Scotland is to be come the first part of the UK to legalise religious gay marriages despite two-thirds of people responding to an official consultation opposing the change.
Nicola Sturgeon, the Scottish Deputy First Minister, today confirmed she will bring forward legislation but said it will include “important protections” for clergymen, teachers and parents who oppose the move.
She said she is working with the Home Office to amend UK equalities laws to ensure that celebrants cannot be prosecuted by gay couples if they refuse to conduct a marriage service.
But the SNP administration faces a backlash from religious leaders after the results of a public consultation, published to coincide with the announcement, showed 64 per cent of respondents opposed the change.
Only 36 per cent backed the move but Miss Sturgeon argued that other surveys showed a majority are in favour. A record 77,000 people responded to the consultation, three times as many as gave their views on the independence referendum.
The Deputy First Minister said the first gay marriages in Scotland are likely to take place at the start of 2015, the same year that the Coalition Government wants to make the change south of the Border.
But David Cameron is consulting on legalising civil gay marriages, whereas homosexual couples in Scotland will be able to have a religious service.
The Church of Scotland and the Catholic Church have led attacks on the proposals north of the Border, warning it will destroy the institution of marriage and their clergymen face legal action in the courts if they refuse to marry gay couples.
Announcing the decision to press ahead, Miss Sturgeon said: “We are committed to a Scotland that is fair and equal, and that is why we intend to proceed with plans to allow same-sex marriage and religious ceremonies for civil partnerships.
“We believe this is the right thing to do. We are also mindful of the fact that the leaders of all of the other parties represented in parliament support same-sex marriage and that there is significant parliamentary support for legislation.”
But she denied the consultation results supported the Catholic Church’s call for a referendum on the issue, saying public votes should only be held on issues of constitution rather than conscience.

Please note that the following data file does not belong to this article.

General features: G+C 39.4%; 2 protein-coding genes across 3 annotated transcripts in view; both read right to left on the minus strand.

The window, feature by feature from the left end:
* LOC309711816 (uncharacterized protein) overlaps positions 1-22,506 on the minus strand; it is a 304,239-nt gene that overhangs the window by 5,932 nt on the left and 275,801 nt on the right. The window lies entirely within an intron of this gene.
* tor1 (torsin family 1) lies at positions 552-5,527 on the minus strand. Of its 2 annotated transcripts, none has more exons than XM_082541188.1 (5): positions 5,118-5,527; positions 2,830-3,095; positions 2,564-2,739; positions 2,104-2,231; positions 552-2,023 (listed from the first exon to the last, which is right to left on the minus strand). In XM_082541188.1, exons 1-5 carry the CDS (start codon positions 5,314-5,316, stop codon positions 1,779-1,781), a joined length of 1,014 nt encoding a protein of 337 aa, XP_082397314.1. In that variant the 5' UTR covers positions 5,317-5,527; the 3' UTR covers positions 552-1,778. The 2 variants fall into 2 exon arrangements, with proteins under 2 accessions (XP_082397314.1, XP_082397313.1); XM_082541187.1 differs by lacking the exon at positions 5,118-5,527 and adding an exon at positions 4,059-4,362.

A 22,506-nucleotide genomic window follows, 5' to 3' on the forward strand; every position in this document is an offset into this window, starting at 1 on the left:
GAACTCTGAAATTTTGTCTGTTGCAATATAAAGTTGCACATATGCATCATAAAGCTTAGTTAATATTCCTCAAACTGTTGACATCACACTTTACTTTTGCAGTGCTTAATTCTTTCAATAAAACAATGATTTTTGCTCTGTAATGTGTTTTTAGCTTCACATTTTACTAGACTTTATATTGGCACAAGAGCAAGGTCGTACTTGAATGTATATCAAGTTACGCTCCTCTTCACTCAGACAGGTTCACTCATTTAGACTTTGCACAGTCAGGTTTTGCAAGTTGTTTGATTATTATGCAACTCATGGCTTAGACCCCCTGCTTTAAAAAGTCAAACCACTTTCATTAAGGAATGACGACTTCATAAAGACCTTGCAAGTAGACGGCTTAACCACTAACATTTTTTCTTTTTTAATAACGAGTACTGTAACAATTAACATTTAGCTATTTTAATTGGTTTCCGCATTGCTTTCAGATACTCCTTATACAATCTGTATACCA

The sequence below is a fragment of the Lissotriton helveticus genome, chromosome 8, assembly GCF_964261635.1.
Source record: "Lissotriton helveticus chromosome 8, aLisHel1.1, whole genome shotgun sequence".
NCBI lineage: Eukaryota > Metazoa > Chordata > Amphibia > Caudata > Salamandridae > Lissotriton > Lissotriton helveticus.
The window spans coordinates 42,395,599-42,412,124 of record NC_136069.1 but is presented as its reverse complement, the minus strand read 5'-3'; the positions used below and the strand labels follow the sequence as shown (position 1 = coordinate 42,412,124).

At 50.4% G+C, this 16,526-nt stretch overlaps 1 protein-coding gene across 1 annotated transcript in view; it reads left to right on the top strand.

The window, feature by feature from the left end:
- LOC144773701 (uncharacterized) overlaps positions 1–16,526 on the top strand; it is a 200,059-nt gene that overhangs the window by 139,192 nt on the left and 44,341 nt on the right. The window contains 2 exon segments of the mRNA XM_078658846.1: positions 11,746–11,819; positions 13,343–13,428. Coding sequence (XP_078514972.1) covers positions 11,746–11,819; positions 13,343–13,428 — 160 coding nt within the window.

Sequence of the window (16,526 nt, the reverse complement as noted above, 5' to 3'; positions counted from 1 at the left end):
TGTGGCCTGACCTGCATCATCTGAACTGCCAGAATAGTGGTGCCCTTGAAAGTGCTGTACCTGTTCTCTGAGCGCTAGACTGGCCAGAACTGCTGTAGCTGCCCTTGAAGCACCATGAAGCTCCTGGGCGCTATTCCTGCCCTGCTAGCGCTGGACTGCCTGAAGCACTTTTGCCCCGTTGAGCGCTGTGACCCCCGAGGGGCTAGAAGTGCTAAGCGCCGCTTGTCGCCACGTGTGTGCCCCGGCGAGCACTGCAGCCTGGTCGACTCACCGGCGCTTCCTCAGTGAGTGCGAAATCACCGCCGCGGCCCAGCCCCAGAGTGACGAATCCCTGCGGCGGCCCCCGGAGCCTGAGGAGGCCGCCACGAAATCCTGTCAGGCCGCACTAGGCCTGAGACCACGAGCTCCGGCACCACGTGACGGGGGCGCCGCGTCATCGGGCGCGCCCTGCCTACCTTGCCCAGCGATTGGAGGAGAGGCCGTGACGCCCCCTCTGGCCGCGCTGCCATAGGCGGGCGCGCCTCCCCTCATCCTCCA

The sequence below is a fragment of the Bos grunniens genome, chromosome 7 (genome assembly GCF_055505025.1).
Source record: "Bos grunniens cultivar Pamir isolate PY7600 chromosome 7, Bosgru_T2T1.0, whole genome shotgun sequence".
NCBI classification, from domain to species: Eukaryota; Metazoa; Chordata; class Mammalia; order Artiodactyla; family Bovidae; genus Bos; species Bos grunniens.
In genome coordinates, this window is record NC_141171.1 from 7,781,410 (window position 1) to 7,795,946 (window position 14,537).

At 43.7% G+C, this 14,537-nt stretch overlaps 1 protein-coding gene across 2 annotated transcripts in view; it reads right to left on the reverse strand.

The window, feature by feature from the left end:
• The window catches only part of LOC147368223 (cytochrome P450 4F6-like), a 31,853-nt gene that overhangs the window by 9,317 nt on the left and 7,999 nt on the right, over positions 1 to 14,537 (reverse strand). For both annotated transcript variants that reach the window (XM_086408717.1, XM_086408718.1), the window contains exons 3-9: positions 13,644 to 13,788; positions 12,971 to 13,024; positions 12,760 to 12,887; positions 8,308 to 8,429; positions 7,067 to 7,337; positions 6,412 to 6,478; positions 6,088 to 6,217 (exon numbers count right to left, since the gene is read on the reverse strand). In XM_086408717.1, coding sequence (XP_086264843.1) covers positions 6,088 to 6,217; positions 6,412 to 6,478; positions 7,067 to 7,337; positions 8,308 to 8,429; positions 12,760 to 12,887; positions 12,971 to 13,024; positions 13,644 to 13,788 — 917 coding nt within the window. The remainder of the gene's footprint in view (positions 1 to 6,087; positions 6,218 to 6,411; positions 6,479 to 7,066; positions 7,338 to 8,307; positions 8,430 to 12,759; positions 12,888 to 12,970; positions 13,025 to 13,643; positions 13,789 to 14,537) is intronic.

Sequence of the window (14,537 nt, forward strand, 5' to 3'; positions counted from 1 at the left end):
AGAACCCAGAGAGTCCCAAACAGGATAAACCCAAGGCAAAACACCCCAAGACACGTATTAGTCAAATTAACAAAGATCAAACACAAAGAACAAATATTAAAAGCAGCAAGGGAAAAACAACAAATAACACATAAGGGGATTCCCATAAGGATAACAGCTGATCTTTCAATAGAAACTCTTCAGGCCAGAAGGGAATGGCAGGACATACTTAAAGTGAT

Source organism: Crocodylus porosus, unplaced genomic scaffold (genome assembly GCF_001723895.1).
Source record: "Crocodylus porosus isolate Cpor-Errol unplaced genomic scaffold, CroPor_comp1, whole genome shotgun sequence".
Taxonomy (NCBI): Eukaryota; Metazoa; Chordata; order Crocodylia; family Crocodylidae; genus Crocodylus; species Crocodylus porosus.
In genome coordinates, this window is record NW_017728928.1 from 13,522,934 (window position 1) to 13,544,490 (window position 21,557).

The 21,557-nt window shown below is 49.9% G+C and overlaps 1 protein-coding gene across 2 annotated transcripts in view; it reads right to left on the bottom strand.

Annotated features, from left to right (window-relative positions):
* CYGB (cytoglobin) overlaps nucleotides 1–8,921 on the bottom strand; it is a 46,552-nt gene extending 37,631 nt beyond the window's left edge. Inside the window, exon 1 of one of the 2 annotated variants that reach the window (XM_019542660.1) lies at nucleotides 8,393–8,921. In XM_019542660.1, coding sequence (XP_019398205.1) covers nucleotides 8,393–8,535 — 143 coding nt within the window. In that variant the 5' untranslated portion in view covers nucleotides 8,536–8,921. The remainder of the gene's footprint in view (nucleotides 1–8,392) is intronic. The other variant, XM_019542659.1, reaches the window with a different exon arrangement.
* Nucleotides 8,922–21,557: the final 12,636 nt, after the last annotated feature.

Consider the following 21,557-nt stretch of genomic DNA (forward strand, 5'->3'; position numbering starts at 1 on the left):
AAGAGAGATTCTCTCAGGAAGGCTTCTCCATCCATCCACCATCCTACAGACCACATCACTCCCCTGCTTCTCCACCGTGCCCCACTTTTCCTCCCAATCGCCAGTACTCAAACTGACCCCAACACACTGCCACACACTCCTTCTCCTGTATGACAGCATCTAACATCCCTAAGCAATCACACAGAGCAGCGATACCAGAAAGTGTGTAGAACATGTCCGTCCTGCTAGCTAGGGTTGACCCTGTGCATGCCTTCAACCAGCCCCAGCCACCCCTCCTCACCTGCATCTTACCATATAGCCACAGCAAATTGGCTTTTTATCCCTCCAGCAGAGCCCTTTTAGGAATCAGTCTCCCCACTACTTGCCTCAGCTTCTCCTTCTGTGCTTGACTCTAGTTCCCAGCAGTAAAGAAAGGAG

Miss Sturgeon also denied ignoring the findings, saying she had taken into account support among all the opposition party leaders and a Scottish Executive social attitudes survey showing a majority in favour.
She said existing equalities legislation prevents churches from being forced to conduct same-sex marriages but the law may have to be extended to protect individual clergymen from legal action.
The Home Office has indicated it is will to make the necessary amendments, she said. After this has been done, a draft Bill will be published later this year for consultation.
Miss Sturgeon also promised to protect the faith content of the curriculum in Catholic schools but would not say whether teachers in other schools would have a legal right to refuse to tell children about gay marriage.
However, she said parents would continue to have the right to withdraw their children from class if they disagreed with them being taught about homosexuality.
A Bill will be tabled at the Scottish Parliament next year and MSPs will be given a ‘free vote’, meaning they can vote in line with their consciences rather than the party whip.
It is thought a clear majority at Holyrood back the change. The SNP has a majority, but gay marriage is supported by the Liberal Democrats, many Labour MSPs and some Tories, including Ruth Davidson, their leader, who is homosexual.
Willie Rennie, the Scottish Liberal Democrat leader, said: “This is a small but important step for equality in Scotland. I'm sure there will be bumps on the road but Nicola Sturgeon can count on my support to deliver equality in marriage.”
A Scottish Tory spokesman said: “Scottish Conservative leader Ruth Davidson is on record supporting same sex marriage and has confirmed that, similar to other parties, MSPs will be given a free vote on the issue, if the SNP ever brings it to the chamber.”
The decision was also welcomed by the Equality Network, a gay rights campaign group. Tom French, its policy coordinator, said: “Today is a proud day for Scotland.
“Same-sex marriage is about equality and freedom - the freedom for couples, and religious and humanist groups that want to, to celebrate same-sex marriages.”